Along Westminster Street, beautifully lit ionic columns and granite steps greet visitors at the Arcade Providence. Built in 1828 in the Greek Revival style, the Arcade is, to this date, the oldest indoor shopping mall in the nation.
Having stood in downtown Providence for almost 200 years, the Arcade has weathered storms, hurricanes, and floods. The wooden banisters have been visibly curved and bent as the ground beneath the Arcade has shifted over time. It is astonishing that the building still stands prominently in its original location, its façade still intact.
While much of the building harkens to its historic past, with cast-iron rails and banisters outlining the floors, it has also accommodated changes over time. The original stone and brick walls of the interior have been neatly covered to create a clean, modern space. Black-and-white photos of the Arcade line the central hall showing the building throughout its history. One photo depicts the shops when they were mostly dry cleaners, photographers, and eye doctors in the 1940s, and another shows the building with its steps immersed in water during the 1954 hurricane.
Wilson Saville, the current Property Manager at the Arcade, tells me that during his childhood the Arcade was a food court home to fast food chains. He shakes his head. I try to imagine what the Arcade would have looked like, but it is difficult to envision this historic, neighborhood-friendly space as a raucous food court. Today, small locally owned shops, their matching signs printed in identical seriffed font, sell vintage apparel, H.P. Lovecraft goods, and coffee among other things. The Arcade also hosts local events such as farmer’s markets and the Urban Vintage Bazaar. During the bazaar, the atrium is full of vendors exhibiting antiques, trinkets, and vintage clothes. They speak with pride when they gesture to the Arcade.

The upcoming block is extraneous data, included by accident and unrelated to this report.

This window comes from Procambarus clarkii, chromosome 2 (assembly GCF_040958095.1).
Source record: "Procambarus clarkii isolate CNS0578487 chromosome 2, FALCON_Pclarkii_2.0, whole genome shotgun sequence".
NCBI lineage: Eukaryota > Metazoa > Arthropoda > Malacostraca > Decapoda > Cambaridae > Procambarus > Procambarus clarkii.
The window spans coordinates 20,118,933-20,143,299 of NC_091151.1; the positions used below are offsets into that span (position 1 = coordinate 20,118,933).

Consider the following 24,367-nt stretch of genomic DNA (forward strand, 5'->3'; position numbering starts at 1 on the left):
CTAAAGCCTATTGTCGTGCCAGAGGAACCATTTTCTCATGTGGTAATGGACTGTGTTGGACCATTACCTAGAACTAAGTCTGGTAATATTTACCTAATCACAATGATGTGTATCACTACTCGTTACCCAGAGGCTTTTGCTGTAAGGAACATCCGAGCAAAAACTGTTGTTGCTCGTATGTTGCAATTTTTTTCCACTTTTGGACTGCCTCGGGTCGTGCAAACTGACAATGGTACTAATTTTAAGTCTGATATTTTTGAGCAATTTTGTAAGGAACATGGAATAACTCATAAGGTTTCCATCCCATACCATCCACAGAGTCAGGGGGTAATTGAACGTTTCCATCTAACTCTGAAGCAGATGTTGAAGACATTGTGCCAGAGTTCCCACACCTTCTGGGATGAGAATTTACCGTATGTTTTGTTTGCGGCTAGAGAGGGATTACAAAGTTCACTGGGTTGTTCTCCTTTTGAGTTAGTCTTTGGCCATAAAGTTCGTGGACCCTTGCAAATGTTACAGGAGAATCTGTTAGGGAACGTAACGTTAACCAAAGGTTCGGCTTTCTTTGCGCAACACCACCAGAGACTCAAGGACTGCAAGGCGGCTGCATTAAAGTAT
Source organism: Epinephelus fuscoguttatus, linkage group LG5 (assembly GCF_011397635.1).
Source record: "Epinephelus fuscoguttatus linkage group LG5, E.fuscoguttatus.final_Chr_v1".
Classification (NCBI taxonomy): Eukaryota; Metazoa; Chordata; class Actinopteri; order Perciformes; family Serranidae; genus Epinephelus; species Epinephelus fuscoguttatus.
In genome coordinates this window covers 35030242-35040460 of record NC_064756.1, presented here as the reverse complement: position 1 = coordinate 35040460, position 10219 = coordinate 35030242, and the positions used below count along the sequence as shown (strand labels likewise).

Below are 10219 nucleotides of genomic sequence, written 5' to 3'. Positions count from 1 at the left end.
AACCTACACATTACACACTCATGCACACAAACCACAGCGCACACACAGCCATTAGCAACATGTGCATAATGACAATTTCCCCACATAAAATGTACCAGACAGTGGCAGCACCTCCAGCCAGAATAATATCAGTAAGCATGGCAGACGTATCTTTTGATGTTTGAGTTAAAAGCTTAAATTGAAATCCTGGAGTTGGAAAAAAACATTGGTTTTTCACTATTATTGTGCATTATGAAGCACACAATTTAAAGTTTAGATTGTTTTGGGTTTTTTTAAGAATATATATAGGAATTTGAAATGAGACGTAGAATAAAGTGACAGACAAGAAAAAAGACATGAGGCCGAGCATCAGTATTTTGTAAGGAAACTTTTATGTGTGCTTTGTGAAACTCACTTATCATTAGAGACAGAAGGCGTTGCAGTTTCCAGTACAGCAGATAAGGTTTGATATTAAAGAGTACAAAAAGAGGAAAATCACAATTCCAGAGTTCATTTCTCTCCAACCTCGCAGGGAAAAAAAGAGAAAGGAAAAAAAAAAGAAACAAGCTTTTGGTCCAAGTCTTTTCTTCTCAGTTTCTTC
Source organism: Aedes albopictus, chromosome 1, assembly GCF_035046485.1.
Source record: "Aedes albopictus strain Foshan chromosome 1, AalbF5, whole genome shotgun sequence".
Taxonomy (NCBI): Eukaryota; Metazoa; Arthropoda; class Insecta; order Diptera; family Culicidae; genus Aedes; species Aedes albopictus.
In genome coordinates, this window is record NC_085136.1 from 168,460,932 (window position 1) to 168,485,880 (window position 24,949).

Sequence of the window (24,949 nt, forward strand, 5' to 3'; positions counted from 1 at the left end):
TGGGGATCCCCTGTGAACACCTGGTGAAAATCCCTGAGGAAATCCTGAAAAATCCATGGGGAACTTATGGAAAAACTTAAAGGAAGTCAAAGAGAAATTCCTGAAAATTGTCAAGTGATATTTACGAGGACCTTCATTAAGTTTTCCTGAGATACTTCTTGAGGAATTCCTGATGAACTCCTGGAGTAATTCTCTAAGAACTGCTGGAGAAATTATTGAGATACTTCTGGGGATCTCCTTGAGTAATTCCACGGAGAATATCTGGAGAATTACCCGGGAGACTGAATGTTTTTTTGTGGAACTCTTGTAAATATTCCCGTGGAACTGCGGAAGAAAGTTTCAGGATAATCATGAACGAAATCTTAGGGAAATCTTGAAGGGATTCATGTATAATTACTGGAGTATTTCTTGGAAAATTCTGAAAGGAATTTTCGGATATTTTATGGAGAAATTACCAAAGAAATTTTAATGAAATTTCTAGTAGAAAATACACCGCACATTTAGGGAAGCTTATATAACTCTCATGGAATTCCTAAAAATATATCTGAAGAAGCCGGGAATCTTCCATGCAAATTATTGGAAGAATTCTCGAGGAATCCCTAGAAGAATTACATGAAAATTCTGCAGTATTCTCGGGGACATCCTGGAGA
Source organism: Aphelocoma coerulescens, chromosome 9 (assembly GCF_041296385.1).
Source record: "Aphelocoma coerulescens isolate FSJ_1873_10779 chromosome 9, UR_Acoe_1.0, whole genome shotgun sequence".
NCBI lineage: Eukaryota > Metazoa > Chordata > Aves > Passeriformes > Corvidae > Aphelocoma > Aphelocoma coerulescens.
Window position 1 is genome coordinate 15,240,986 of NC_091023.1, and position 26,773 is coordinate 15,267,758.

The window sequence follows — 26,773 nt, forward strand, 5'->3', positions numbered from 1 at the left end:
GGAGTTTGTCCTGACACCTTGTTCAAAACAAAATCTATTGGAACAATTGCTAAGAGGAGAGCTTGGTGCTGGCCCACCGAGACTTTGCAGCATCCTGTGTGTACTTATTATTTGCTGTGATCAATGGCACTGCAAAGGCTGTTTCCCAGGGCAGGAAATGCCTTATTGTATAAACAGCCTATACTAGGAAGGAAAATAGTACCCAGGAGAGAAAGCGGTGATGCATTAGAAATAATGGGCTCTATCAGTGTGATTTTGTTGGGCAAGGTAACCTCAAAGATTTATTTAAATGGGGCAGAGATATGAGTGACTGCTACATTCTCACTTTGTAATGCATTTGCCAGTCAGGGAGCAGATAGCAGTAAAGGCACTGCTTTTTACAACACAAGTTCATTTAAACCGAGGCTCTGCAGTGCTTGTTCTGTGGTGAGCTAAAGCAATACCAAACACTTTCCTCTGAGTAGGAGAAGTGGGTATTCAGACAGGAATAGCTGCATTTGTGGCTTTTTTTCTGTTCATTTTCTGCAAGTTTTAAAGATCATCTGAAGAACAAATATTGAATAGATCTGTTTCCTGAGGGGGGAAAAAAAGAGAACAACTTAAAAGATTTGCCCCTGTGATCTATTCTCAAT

In recent years, the second and third floors have been converted into 48 housing units. I ask what prompted the change. Wilson shrugs. “Stores on the upper floors never did very well. I guess it wasn’t very intuitive, for visitors to go upstairs. We had shops closing all the time.” They came up with a different way of using the upper space: urban micro lofts.
Wilson explained that the micro units at the Arcade are minimally furnished—many of them are 225 or 300ft2, and none of them have stoves or ovens. Instead, the apartments have maximized space utility with built-in furniture and efficient storage. The rooms feel cozy and neatly organized.
Efficient living has evolved into a modern trend, especially in populous, metropolitan cities such as London, Tokyo, and New York. Coming from Seoul, the overpopulated capital of South Korea, it was fascinating for me to consider the American perspective of micro-lofts as a bizarre, minimalist lifestyle. In Seoul, “one-room” apartments, where cleverly engineered furniture, kitchen, and bath are crammed into a single studio, are the norm for many young professionals living in the city. The 300 ft2 model unit that Wilson led me into felt almost luxurious compared to the studios in Seoul, or even the dorm room I recently shared with my roommates at Brown.
Once you get commit to a minimalist lifestyle, there are definite advantages to living in micro lofts; it is affordable housing only a level or two above the local mall. Arcade’s central location in downtown further makes it attractive to those who prioritize expediency and convenience. It’s easy to imagine a young professional in his mini studio, running down stone steps that have stood since 1828, to get his coffee in the atrium before heading to work.
It is impressive that the Greek Revival exterior now houses one of the newest living trends in urban areas. Its willingness to adapt to change, as well as its dedication to preserving the building’s past, are perhaps equally responsible for making the Arcade such a beloved part of the community.
By Jane Kim
Site: Arcade Providence, Address: 65 Weybosset St., Providence, RI, 02903